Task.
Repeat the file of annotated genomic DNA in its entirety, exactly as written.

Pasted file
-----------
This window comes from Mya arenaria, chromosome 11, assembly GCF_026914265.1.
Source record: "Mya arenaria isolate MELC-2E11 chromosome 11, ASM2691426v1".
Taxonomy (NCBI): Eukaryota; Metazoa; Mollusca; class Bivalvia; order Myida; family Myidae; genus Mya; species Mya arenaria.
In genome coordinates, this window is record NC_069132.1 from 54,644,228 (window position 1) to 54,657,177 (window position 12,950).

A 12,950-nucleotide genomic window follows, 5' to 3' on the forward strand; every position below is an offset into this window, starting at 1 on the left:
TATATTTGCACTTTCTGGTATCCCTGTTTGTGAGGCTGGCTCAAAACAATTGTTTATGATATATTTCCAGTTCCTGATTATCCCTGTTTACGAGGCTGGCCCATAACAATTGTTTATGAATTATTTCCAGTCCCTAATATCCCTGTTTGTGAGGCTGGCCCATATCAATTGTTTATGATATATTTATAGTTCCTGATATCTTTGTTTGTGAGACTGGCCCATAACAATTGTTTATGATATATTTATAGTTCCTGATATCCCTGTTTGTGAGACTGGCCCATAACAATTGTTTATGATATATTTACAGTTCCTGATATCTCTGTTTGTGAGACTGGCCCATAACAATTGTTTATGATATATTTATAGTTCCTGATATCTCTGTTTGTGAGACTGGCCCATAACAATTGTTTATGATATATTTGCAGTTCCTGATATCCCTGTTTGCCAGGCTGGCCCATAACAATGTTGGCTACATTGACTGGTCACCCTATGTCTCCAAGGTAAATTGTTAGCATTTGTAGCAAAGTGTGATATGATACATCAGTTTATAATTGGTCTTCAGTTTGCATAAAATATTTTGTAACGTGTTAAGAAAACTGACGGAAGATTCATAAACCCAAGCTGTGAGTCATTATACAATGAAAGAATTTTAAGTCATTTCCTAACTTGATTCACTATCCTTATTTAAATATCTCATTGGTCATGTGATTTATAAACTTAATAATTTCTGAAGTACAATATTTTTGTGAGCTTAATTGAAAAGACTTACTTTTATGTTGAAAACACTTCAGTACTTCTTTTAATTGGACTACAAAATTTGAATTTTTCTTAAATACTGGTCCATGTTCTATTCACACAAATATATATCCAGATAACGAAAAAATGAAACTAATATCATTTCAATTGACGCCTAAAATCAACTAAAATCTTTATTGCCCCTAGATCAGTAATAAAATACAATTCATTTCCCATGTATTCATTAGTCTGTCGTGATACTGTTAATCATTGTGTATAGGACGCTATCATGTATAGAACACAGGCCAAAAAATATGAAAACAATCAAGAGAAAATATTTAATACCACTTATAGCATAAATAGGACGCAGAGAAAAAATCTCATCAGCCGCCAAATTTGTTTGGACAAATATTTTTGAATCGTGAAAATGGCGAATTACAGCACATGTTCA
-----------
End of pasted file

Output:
This window comes from Mya arenaria, chromosome 11, assembly GCF_026914265.1.
Source record: "Mya arenaria isolate MELC-2E11 chromosome 11, ASM2691426v1".
Taxonomy (NCBI): Eukaryota; Metazoa; Mollusca; class Bivalvia; order Myida; family Myidae; genus Mya; species Mya arenaria.
In genome coordinates, this window is record NC_069132.1 from 54,644,228 (window position 1) to 54,657,177 (window position 12,950).

A 12,950-nucleotide genomic window follows, 5' to 3' on the forward strand; every position below is an offset into this window, starting at 1 on the left:
TATATTTGCACTTTCTGGTATCCCTGTTTGTGAGGCTGGCTCAAAACAATTGTTTATGATATATTTCCAGTTCCTGATTATCCCTGTTTACGAGGCTGGCCCATAACAATTGTTTATGAATTATTTCCAGTCCCTAATATCCCTGTTTGTGAGGCTGGCCCATATCAATTGTTTATGATATATTTATAGTTCCTGATATCTTTGTTTGTGAGACTGGCCCATAACAATTGTTTATGATATATTTATAGTTCCTGATATCCCTGTTTGTGAGACTGGCCCATAACAATTGTTTATGATATATTTACAGTTCCTGATATCTCTGTTTGTGAGACTGGCCCATAACAATTGTTTATGATATATTTATAGTTCCTGATATCTCTGTTTGTGAGACTGGCCCATAACAATTGTTTATGATATATTTGCAGTTCCTGATATCCCTGTTTGCCAGGCTGGCCCATAACAATGTTGGCTACATTGACTGGTCACCCTATGTCTCCAAGGTAAATTGTTAGCATTTGTAGCAAAGTGTGATATGATACATCAGTTTATAATTGGTCTTCAGTTTGCATAAAATATTTTGTAACGTGTTAAGAAAACTGACGGAAGATTCATAAACCCAAGCTGTGAGTCATTATACAATGAAAGAATTTTAAGTCATTTCCTAACTTGATTCACTATCCTTATTTAAATATCTCATTGGTCATGTGATTTATAAACTTAATAATTTCTGAAGTACAATATTTTTGTGAGCTTAATTGAAAAGACTTACTTTTATGTTGAAAACACTTCAGTACTTCTTTTAATTGGACTACAAAATTTGAATTTTTCTTAAATACTGGTCCATGTTCTATTCACACAAATATATATCCAGATAACGAAAAAATGAAACTAATATCATTTCAATTGACGCCTAAAATCAACTAAAATCTTTATTGCCCCTAGATCAGTAATAAAATACAATTCATTTCCCATGTATTCATTAGTCTGTCGTGATACTGTTAATCATTGTGTATAGGACGCTATCATGTATAGAACACAGGCCAAAAAATATGAAAACAATCAAGAGAAAATATTTAATACCACTTATAGCATAAATAGGACGCAGAGAAAAAATCTCATCAGCCGCCAAATTTGTTTGGACAAATATTTTTGAATCGTGAAAATGGCGAATTACAGCACATGTTCA